Now onto the app, so you can see what a Val Time app looks and works like. The basic thing is that we can easily stitch together vals into one application, either explicitly by calling one val for another, or implicitly, for example by using cron jobs as background tasks. Here’s how I put Seven Times together. It’s not much code but, well, that was one of the cool things about this whole exercise: spending a day to build an app I’d been trying to get myself to build for a year 🌟

Seven Times

As I noted, I wanted Seven Times to be a part of my day to day. I decided to do that by exposing my Seven Times re-read articles using RSS feeds, as I read those almost every day.

So the spec was set: allow adding URLs to a database, and expose the items that are “due” to be read via RSS. Each item can have an “interval”, and when I’ve read the item, it’s rescheduled again to be read after that interval. So I can set up an item just once with a URL, title and interval, and have it repeatedly pop up in my RSS reader.

Things we will need to do:

  1. Allow adding items to Seven Times.
  2. Write code to generate a feed for unread items.
  3. Write code to mark an item read and reschedule that item for future reading.
  4. Write code to download article content so it can go into the feed (this makes it easier to decide what to read, as likely I’ve forgotten after 12 months).

Data model

Seven Times pivots around its data model. It’s very simple at heart!

title     string
url       string
interval  string
dueAt     datetime
isRead    boolean
readAt    datetime
content   text
contentDownloaded   boolean
contentDownloadedAt datetime

The title, url and interval are input by the user. The other fields are managed by various Val Town vals.

The interval value can be specified in days or months using a d or m suffix, like 12m. Months are typical, days mostly allow us to test things are working.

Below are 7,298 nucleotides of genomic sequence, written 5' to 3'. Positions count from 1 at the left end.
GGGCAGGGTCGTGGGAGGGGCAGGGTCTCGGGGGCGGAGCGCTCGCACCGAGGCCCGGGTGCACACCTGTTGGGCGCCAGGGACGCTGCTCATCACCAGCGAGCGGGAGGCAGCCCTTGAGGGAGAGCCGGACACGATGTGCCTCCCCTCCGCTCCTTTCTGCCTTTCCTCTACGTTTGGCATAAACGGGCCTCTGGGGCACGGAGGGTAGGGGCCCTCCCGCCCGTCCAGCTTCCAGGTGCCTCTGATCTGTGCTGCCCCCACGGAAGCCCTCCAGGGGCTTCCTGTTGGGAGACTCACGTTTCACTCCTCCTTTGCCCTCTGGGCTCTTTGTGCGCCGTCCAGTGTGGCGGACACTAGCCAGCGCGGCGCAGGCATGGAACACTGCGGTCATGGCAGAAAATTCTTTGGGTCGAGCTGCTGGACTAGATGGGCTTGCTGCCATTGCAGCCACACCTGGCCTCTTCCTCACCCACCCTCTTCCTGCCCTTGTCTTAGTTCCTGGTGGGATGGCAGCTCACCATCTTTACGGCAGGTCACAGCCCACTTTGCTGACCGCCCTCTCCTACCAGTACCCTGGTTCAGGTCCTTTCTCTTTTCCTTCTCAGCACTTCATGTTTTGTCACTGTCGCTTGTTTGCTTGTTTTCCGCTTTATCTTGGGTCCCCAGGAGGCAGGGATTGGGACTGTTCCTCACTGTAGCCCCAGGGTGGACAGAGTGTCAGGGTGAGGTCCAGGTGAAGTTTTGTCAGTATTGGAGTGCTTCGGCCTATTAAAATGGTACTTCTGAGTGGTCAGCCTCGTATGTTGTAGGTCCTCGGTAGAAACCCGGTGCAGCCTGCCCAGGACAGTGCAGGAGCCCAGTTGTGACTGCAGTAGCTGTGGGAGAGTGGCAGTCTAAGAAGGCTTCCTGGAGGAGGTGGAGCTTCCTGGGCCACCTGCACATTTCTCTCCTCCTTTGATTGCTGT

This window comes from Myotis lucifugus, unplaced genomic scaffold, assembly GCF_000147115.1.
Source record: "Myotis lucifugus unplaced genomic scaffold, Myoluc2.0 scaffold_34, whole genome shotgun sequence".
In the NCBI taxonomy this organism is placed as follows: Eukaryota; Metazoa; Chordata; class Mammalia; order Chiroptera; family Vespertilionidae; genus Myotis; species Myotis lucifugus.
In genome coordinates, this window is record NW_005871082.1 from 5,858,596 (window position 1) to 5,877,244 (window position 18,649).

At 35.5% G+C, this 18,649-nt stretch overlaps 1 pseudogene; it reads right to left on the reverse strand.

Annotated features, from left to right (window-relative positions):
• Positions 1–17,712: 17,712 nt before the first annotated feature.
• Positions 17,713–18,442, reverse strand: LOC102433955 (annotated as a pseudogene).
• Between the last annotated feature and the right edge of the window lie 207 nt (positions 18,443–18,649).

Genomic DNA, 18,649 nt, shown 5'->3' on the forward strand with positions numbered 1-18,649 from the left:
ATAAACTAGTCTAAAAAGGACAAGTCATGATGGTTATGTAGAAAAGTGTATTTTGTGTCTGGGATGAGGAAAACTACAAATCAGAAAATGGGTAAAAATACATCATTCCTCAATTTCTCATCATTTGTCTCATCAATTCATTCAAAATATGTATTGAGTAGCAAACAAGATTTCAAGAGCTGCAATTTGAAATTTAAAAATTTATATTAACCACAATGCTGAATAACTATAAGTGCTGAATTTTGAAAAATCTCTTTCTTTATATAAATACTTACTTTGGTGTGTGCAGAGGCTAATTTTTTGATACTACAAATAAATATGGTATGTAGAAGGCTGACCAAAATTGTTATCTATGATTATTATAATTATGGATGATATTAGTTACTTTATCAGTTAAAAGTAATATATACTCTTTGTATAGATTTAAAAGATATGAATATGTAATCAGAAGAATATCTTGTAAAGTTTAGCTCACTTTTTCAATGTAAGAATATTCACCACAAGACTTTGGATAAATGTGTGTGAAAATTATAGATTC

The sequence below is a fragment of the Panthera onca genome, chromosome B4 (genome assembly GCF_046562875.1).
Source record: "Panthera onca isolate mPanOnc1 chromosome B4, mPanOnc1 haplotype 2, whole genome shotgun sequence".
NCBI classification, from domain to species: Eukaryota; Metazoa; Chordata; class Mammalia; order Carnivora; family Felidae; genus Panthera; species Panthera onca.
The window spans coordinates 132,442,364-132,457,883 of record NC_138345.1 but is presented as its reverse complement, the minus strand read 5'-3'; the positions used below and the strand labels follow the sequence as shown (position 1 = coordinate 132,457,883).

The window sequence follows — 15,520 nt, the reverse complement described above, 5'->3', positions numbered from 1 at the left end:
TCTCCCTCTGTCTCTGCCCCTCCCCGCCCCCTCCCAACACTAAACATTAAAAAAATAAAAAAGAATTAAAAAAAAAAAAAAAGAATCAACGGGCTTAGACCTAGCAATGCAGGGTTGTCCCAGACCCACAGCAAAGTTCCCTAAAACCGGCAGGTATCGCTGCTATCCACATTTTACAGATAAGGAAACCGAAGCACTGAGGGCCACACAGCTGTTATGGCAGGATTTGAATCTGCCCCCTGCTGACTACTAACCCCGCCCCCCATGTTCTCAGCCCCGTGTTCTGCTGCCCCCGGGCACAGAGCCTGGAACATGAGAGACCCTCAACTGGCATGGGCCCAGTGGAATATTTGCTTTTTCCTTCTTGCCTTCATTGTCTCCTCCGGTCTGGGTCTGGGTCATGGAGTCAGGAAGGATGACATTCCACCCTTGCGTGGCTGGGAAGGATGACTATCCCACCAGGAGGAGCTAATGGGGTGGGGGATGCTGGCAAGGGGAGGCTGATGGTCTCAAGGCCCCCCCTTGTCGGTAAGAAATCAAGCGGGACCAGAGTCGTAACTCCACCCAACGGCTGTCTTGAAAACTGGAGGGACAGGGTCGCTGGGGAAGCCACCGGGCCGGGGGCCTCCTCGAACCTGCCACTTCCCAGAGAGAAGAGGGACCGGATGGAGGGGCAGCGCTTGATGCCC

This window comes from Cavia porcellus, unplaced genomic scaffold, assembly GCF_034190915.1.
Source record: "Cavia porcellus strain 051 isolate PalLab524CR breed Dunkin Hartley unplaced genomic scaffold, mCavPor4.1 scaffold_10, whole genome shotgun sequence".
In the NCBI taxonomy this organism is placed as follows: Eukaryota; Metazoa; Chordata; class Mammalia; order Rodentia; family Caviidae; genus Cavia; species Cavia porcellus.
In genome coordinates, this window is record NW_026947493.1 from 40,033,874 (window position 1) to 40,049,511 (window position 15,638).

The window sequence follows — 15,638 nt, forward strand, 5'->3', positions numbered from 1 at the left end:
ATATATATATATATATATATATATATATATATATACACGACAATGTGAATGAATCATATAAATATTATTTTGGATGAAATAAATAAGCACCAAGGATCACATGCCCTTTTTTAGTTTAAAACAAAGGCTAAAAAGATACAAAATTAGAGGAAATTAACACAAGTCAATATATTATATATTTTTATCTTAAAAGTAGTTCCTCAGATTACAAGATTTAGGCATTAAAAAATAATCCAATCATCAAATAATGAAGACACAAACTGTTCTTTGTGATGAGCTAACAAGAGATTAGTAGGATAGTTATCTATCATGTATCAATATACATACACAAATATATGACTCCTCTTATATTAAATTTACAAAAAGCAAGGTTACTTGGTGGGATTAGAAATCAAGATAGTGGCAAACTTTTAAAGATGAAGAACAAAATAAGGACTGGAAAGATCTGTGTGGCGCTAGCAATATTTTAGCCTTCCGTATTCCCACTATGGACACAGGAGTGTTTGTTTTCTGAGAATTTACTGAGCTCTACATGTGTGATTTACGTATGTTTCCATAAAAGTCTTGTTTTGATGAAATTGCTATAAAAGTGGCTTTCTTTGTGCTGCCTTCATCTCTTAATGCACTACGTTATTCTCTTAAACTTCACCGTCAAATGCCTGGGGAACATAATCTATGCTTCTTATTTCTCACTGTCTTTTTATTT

To create this table, I logged in to Xata on the web, created a new Database and added a seventimes schema (table) to it. Creating the columns is a manual GUI-driven process, but that worked great as I was iterating the schema as a I went (eg, it took one iteration of the app to realise that a content downloader was needed, and so the content* fields).

All in all, it took about five minutes to create the original schema and another five minutes of edits over time to get to the final schema. I also spent about twenty minutes exporting and munging my Omnifocus “re-read” tasks so I could import them into Xata via CSV.

Adding items to Seven Times

I cheated on this 😬

I just decided that I’d use the Xata UX to add rows for new items directly to the database, as and when I needed them. This saves a lot of code, given it’d need a simple form and a backend handler to manage this. (A lot of code is, of course, relative: we only have a hundred or so lines of code in this app!).

Connecting to the database

Connecting to a Xata database is relatively easy from JavaScript in Val Town, as it’s over HTTP so everything is built in. While one could make raw HTTP calls, the Xata JS SDK has useful affordances like database typing. We can use the Xata CLI tool to generate boilerplate code, including creating types for our database tables.

We create this as a reusable module using a “script” val in Val Town. Our other code will be able to import and use the getXataClient method to retrieve a client for us to use.

There’s quite a lot of boilerplate in this code the Xata CLI generated. The important bits are the tables variable at the start where we define our schema (this is just used for type inference in JS as far as I can tell), the defaultOptions where we pull the database URL and creds from Val Town environment variables, and the getXataClient below.

import { buildClient } from "";
import type { BaseClientOptions, SchemaInference, XataRecord } from "";

const tables = [
    name: "seventimes",
    columns: [
      { name: "title", type: "string" },
      { name: "url", type: "string" },
      { name: "interval", type: "string" },
      { name: "dueAt", type: "datetime" },
      { name: "isRead", type: "boolean" },
      { name: "readAt", type: "datetime" },
      { name: "content", type: "text" },
      { name: "contentDownloaded", type: "boolean" },
      { name: "contentDownloadedAt", type: "datetime" },
] as const;

export type SchemaTables = typeof tables;
export type InferredTypes = SchemaInference<SchemaTables>;

export type seventimes = InferredTypes["seventimes"];
export type seventimesRecord = seventimes & XataRecord;

export type DatabaseSchema = {
  seventimes: seventimesRecord;

const DatabaseClient = buildClient();

const defaultOptions = {
  databaseURL: Deno.env.get("SEVENTIMES_DB_URL"),
  apiKey: Deno.env.get("XATA_API_KEY"),
  branch: "main",

export class XataClient extends DatabaseClient<DatabaseSchema> {
  constructor(options?: BaseClientOptions) {
    super({ ...defaultOptions, ...options }, tables);

let instance: XataClient | undefined = undefined;

export const getXataClient = (options?: BaseClientOptions) => {
  if (instance) return instance;
  instance = new XataClient();
  return instance;

Aside on importing vals

The really neat thing about this val is that we can use it from our other vals: